Leadership in the National Football League often comes simply from the fact that you’re the best player on the field. Leaders are supposed to rally the troops and when the team needs it and have to be the guys to step up in the face of adversity. Simply put, you can’t lead from the bench.

That being said, it would be more advantageous for the Falcons if Desmond Trufant was the second-year player that stepped up and took on a leadership role in Spoon’s absence versus either Worrilow or Bartu. Trufant was the team’s best defender a year ago and he’ll need to have possibly an even better second season to follow up. Other players like William Moore, Jonathan Babineaux, Osi Umenyiora, Kroy Biermann and Jonathan Massaquoi will also have to step up in the locker room as well as produce on the field.

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Atlanta Falcons Takeaways from Last Week – June 9, 2014

June 9th, 2014 Comments off
Dale Zanine-USA TODAY Sports

Mike Smith

It is June and this is usually the dead time in the NFL’s offseason, and often is the time when I become the most pessimistic in my outlook on my favorite football team, the Atlanta Falcons.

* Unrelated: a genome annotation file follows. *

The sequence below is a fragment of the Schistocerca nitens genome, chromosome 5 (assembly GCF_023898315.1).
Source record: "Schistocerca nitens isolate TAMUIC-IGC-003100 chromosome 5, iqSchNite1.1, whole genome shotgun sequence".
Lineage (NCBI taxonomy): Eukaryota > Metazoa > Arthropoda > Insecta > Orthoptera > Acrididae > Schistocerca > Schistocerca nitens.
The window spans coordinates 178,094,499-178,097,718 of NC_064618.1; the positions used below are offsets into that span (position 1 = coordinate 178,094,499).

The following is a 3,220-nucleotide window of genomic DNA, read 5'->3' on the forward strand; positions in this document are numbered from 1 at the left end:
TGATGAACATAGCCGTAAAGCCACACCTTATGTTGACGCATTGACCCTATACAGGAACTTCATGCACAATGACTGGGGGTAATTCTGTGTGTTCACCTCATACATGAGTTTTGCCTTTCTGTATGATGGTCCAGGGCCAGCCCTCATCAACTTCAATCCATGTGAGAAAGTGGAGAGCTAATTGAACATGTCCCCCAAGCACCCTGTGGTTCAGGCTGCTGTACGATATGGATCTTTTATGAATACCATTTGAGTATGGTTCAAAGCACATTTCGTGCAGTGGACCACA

I don’t think that’s a coincidence. Once the NFL Draft is done, there is a sizable gap of downtime before the start of training camps in late July. Typically there is a couple of weeks of continued offseason fervor as rookies and veterans come together to work out in mini-camps and offseason team activities (OTAs) in earnest.

But usually once June hits, most of the buzz on the incoming draft class and the first looks at the veterans dies down and there’s basically six to eight weeks of waiting. It’s really the only time of year where coverage of the NFL takes a back seat to NBA playoffs, NHL playoffs, Major League Baseball, and other sports in America. Football takes a break, and this period from early June to late July is the true offseason of the league.

I myself also took a bit of a break last week. One of my relatives passed at the end of May and I was traveling to go to their funeral last weekend. That did not allow me much time to contemplate the Falcons to any degree worth writing my normal takeaways column to be published on Monday.

And I decided to take a bit of a break over the rest of the week to decompress before getting back to the grind this week.

It’s going to be an interesting summer because it’s the first time since 2008 that there is really any strain of real pessimism within the fan base. It’s a relatively foreign feeling when considering the Mike Smith Era overall. The Falcons streak of five consecutive winning seasons was snapped last year to the tune of a 4-12 record.

This offseason, the Falcons wound up with a high draft pick and serious questions about their ability to compete for a playoff spot in 2014. This offseason became one that is all too familiar for long-time Falcon fans like myself.

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Falcons Officially Cut Gonzalez and DeCoud

March 13th, 2014 Comments off